Following his indictment in July 1994, Simpson hired a high-profile defense team of 10 criminal lawyers led by Johnnie Cochran and Robert Shapiro, with two attorneys specifically focusing on the DNA evidence presented by the prosecution team. In countering the charges filed against Simpson by the District Attorney’s office, the defense team argued that their client was the victim of police fraud, essentially accusing the LAPD of tampering with and mishandling of evidence during the investigation. In addition, the defense team put forth an alternative scenario portraying Brown and Goldman as victims of drug-related gang violence undertaken by Colombian drug dealers, though it was ultimately deemed to be circumstantial and rejected by Judge Lance Ito.


On October 3rd, 1995, O. J. Simpson was found not guilty on charges relating to the deaths of Brown and Goldman.


Dubbed by American journalists as “the trial of the century,” O.J. Simpson’s case instantly became recognized as a “black dot” milestone in the history of American criminal justice system. Aside from its long-term implications on the state of the legal system, the news media coverage of the police investigation and the trial also left behind many legacies in its own right:

  • Only two hours after the bodies of Brown and Goldman were found at the crime scene, at least one proposal for a nonfiction “instant book” about the case reportedly began circulating among publishers, although it was never picked up.
  • During the investigation and the trial, the Los Angeles Times covered the case on its front page for more than 300 days, while ABC, NBC and CBS’ nightly news broadcasts gave more air time to reporting on the case than to the Bosnian War and the Oklahoma City bombing combined. Overall, the trial was covered in at least 2,237 news segments from 1994 through 1997.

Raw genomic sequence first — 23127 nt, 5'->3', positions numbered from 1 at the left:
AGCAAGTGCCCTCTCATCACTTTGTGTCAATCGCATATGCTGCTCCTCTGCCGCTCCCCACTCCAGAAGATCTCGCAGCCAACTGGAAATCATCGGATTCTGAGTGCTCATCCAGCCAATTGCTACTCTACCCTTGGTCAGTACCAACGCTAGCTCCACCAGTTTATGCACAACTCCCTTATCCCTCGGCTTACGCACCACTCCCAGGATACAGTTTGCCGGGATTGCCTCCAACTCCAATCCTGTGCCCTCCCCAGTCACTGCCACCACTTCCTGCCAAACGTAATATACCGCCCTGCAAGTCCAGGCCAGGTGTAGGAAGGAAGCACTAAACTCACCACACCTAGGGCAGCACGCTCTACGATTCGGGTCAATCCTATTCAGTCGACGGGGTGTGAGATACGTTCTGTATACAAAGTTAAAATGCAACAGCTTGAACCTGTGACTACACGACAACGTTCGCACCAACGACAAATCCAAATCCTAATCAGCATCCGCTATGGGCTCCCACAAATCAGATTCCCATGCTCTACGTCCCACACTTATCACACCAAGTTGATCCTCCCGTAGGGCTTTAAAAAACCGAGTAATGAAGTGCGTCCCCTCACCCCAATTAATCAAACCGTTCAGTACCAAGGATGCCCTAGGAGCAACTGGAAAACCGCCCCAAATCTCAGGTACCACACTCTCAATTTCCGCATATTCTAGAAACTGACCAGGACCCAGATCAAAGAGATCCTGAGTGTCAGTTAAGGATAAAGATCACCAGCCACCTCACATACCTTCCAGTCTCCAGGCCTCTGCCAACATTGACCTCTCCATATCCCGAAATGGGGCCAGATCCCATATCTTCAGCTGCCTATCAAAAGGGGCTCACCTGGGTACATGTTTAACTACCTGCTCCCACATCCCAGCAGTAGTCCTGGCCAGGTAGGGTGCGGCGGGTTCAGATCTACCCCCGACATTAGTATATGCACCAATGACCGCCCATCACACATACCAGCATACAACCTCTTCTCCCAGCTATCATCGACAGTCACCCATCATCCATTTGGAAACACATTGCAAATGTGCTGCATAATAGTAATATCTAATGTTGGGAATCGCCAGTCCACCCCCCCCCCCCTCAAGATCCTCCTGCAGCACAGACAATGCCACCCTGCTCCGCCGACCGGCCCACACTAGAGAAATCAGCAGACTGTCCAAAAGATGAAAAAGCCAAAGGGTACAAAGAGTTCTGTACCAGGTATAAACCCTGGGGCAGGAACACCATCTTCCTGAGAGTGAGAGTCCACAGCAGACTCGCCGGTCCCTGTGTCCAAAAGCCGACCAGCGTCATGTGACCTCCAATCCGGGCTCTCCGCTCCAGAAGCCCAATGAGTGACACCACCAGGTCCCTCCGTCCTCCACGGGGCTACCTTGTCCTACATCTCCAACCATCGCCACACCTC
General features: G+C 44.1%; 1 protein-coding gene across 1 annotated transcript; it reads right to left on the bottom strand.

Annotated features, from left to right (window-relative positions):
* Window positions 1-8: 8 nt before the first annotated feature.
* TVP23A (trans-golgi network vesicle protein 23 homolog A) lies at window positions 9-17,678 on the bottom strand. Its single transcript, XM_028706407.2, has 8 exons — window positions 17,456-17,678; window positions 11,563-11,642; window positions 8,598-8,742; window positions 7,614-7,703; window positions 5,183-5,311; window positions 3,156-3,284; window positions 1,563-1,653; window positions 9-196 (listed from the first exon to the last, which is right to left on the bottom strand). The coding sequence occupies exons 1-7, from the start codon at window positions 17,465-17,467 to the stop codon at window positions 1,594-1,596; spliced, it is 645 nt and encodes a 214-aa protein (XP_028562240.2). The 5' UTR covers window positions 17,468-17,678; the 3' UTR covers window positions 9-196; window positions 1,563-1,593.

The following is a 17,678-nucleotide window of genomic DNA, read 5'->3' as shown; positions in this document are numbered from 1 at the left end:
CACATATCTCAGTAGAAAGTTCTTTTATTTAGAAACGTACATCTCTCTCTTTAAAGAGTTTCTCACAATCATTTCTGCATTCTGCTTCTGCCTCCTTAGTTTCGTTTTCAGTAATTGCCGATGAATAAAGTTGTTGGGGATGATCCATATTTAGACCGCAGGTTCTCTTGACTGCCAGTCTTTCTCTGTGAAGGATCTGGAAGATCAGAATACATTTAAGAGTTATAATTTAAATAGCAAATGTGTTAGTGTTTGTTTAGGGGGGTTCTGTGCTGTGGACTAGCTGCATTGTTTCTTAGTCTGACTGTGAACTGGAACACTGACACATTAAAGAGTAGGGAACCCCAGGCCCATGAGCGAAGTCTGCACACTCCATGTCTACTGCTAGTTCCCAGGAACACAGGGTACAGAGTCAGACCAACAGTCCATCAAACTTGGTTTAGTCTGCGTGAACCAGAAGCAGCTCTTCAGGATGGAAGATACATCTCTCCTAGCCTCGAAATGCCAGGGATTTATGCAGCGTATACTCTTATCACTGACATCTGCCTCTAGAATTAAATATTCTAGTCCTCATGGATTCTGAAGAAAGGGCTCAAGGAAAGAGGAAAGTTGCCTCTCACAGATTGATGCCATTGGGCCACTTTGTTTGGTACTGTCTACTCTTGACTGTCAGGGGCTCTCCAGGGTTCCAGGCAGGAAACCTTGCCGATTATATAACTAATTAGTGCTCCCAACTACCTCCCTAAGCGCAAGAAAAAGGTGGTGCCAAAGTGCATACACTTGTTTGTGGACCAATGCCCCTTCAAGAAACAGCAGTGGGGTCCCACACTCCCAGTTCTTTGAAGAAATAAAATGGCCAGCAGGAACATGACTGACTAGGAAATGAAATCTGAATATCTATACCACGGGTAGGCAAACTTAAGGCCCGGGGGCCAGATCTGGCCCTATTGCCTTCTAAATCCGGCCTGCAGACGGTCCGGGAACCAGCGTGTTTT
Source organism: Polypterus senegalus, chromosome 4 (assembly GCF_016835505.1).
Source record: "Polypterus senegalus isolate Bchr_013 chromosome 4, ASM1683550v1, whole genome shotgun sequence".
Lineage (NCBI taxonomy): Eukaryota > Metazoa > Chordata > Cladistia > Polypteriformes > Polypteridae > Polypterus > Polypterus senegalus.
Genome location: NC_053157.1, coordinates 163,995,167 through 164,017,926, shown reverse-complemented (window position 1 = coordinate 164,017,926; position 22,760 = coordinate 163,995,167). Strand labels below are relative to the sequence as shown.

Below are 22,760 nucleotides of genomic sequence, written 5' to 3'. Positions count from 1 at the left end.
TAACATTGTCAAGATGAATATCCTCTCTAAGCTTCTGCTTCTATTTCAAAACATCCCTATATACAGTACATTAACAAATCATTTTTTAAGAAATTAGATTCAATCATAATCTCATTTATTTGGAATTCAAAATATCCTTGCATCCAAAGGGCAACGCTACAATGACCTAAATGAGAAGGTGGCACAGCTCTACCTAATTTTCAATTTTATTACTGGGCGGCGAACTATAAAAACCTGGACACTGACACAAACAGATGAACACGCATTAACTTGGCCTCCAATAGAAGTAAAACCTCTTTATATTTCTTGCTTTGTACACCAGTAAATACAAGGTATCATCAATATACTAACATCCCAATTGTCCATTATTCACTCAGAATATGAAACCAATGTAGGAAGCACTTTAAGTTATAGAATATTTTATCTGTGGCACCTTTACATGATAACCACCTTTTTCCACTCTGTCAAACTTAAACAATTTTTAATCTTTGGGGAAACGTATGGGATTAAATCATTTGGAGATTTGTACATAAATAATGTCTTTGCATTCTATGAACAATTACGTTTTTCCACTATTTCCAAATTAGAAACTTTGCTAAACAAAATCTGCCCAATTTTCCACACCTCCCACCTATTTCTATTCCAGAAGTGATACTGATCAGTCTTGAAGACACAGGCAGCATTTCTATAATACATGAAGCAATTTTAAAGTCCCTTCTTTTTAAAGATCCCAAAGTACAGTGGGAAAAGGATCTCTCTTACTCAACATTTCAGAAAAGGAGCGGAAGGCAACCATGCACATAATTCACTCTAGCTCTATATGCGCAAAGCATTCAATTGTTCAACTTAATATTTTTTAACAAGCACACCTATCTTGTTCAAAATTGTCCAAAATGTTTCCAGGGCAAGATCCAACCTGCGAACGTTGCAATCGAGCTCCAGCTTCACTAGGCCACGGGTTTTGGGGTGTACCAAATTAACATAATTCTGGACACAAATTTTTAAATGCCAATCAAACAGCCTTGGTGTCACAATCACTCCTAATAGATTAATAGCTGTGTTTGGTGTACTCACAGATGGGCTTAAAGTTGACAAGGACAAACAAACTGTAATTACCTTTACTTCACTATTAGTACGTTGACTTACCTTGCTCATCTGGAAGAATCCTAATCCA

• Due to Simpson’s close ties with many producers and insiders in the media industry, most TV networks were initially reluctant to produce or air any movie or miniseries dramatization of the case, which resulted in the indefinite postponement of NBC’s production Frogmen in 1994, though several direct-to-TV films and miniseries programs were aired by other networks during and after the trial.

American Crime Story: The People vs. O.J. Simpson

On February 2nd, 2016, FX premiered The People v. O. J. Simpson, the first season of American true crime anthology TV series American Crime Story, which focuses on the double-homicide investigation and trial of O.J. Simpson, based on Jeffrey Toobin’s The Run of His Life: The People v. O. J. Simpson. Upon its premiere, the show was met with both critical acclaims and high ratings, which in turn gave rise to an unprecedented level of online interest in O.J. Simpson’s murder trial.

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Parole Hearing

On July 19th, 2017, O.J. Simpson was granted parole after serving the minimum of nine years of his 33-year sentence after being arrested in 2008 for armed robbery. His parole hearing streamed on live television and ran from about noon to 3:00 P.M. EST. All four members of the parole board agreed to release Simpson as he had “no prior convictions,” “community support,” and “stable release plans.” One of the victims in the case, Bruce Fromong, testified that he had known Simpson for years and forgiven him.

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“The Lost Confession”

On March 11th, 2018, the television channel Fox aired a two-hour special titled “O.J. Simpson: The Lost Confession,” which featured a 2006 interview between Simpson and publishing magnate Judith Regan, in which he promotes the release of his book If I Did It. In the interview, Simpsons explained how he would have hypothetically murdered Brown and Goldman. Following the broadcast, Twitter users began posting clips from the interview with speculations that Simpson had actually confessed to the crimes, along with the hashtag #DidOJConfess (shown below).

Search Interest

External References